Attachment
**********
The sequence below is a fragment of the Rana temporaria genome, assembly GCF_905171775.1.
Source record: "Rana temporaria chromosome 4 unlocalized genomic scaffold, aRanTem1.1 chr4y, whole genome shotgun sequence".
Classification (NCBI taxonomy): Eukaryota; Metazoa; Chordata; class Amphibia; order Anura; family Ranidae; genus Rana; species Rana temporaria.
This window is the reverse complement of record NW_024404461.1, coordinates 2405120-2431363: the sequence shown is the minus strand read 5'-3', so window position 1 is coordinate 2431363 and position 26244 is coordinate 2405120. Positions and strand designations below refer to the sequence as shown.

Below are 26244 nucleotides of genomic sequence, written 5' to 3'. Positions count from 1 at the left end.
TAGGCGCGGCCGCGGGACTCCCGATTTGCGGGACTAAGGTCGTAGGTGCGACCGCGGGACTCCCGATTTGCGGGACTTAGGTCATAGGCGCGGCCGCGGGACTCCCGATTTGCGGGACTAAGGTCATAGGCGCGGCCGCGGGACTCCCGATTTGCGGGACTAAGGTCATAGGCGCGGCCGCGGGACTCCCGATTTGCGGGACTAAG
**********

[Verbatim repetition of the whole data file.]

The sequence below is a fragment of the Rana temporaria genome, assembly GCF_905171775.1.
Source record: "Rana temporaria chromosome 4 unlocalized genomic scaffold, aRanTem1.1 chr4y, whole genome shotgun sequence".
Classification (NCBI taxonomy): Eukaryota; Metazoa; Chordata; class Amphibia; order Anura; family Ranidae; genus Rana; species Rana temporaria.
This window is the reverse complement of record NW_024404461.1, coordinates 2405120-2431363: the sequence shown is the minus strand read 5'-3', so window position 1 is coordinate 2431363 and position 26244 is coordinate 2405120. Positions and strand designations below refer to the sequence as shown.

Below are 26244 nucleotides of genomic sequence, written 5' to 3'. Positions count from 1 at the left end.
TAGGCGCGGCCGCGGGACTCCCGATTTGCGGGACTAAGGTCGTAGGTGCGACCGCGGGACTCCCGATTTGCGGGACTTAGGTCATAGGCGCGGCCGCGGGACTCCCGATTTGCGGGACTAAGGTCATAGGCGCGGCCGCGGGACTCCCGATTTGCGGGACTAAGGTCATAGGCGCGGCCGCGGGACTCCCGATTTGCGGGACTAAG